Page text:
It doesn’t, and Byrne arrives instead, but he hasn’t gotten through the first verse before he’s trying to reassure himself he came to the right address. “It’s okay, I know nothing’s wrong,” he sings. “I love the passing of time.” The third verse begins as hopefully as the first does, with the words “Home is where I want to be,” but then a note of disappointment enters his voice, reminiscent of the newscaster-father switch in “Life During Wartime,” as he decides “But I guess I’m already there.” (Note the same non-aligned rhyme on “where” and “there.”) Already, he is bored with the idea of home. Meanwhile, the imagery—“Eyes that light up / Eyes look through you”, “You’ve got a face with a view”—is as spectral as it is numinous. All this as the E-minor chords turn the wistfulness into nostalgia, and nostalgia into a sense of loss, not for things lost, but, the listener intuits from the counterpoint horn-synth stabs in the chorus, for things never found. By the end, the comfort of love is making him think of death: “And you’ll love me til my heart stops / Love me til I’m dead.”
The dreadful longing and anticipatory regret are still there. Byrne is more at ease with them, he can even appreciate them, but he knows they’ll never go away. “This Must Be The Place has a lot of sentiment,” Lethem says, “but the thing that energizes the song is that it’s difficult to get to that sentiment.”
Still, Talking Heads emphasized the song’s sentimental aspects in the music video, which shows the band watching home movies in a living room, and in Jonathan Demme’s concert film “Stop Making Sense” (still amazing), in which Byrne sings it in the company of a standing lamp, à la Fred Astaire.
Its shadows were not lost on Oliver Stone, however, who put “This Must Be The Place” in his film “Wall Street,” in 1987. It plays over a montage sequence in which the Upper East Side apartment of the newly rich inside-trader protagonist is redecorated in risible eighties downtown-gallery style. This guy may own this garish condo, Stone is making clear, but it is not home. In choosing music for the film, Stone told me, he was faced with a conundrum: “How do you score money?” He needed a song that expressed both the character’s excitement at his success and his sinking suspicion this life wasn’t really his. “David had already done it,” Stone said.
After “Wall Street,” the song fell off the radar for a time. Then the up-and-coming singer Shawn Colvin rediscovered it. She had never been much of a Talking Heads fan during their prime, but one day she sat down and listened to “This Must Be The Place” closely. “I was just stunned,” Colvin said, not only by its sweetness, but its melancholia. She could hear in it “the perils of loving someone that much.” Colvin started performing it around the country, and included it on her 1994 release, “Cover Girl.”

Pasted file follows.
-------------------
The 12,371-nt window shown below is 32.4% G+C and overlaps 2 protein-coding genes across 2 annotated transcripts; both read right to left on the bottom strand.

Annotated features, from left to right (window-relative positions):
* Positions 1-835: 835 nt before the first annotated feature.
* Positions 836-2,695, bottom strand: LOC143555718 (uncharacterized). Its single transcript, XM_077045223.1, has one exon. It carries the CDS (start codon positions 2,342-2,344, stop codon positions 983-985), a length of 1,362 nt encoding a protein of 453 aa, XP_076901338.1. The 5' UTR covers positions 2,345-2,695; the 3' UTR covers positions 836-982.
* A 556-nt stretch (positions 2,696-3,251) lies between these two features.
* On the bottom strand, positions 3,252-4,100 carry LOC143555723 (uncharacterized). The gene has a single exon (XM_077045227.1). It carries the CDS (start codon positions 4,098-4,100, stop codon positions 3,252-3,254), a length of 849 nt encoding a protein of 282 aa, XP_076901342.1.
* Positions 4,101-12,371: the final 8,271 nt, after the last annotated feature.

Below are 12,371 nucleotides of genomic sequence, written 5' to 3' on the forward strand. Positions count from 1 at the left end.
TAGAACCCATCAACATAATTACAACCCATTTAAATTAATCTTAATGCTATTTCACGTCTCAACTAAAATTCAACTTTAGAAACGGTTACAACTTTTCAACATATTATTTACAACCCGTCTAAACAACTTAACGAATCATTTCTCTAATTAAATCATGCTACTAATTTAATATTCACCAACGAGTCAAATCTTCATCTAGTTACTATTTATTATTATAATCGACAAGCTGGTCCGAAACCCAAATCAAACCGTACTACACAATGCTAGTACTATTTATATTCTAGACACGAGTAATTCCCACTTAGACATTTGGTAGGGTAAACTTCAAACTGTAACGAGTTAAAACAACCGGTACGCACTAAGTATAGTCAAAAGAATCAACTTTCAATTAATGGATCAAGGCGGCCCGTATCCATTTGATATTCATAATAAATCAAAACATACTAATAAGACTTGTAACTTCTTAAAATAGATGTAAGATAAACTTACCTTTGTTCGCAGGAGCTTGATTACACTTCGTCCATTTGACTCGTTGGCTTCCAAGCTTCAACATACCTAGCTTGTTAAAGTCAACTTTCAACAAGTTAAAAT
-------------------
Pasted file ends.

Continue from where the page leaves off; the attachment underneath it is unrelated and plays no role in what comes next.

By the late nineties, after the punk-inspired grunge movement had faded and musicians started going to post-punk for inspiration, “This Must Be The Place” had become a revived favorite. The owner of one of the three bars in the town where I went to college had “Speaking in Tongues” on vinyl, and he played “This Must Be The Place” at exactly the right moment—that moment between tipsy and drunk—every Saturday night.
In 2004, the as yet unheard of (in the U.S.) band Arcade Fire played a version of the song on the Canadian Broadcasting Company’s Radio 3. It got a huge reaction. They recorded it as a B-side, and Byrne sang guest vocals. (He and Lutz divorced the same year.) He started appearing with them at concerts. Then The String Cheese Incident began covering it at shows; then MGMT; then Animal Liberation Orchestra; then d.j. Miles Fisher. A Talking Heads cover band called This Must Be The Band formed in Chicago.
The music writer David Bowman’s 2002 biography of Talking Heads is called “This Must Be The Place.” So is a 2008 novel published by Riverhead; and another, published in 2010, by Henry Holt (its author, Kate Racculia, told me via e-mail “One day, on an otherwise normal commute, ‘This Must Be the Place’ came on my iPod and punched me in the face”).
“I hear it everywhere,” Frantz said. The other day, he was having a hamburger at a diner in Connecticut when a electronic version of the song he didn’t know existed came on the radio. “The young people seemed to like it.”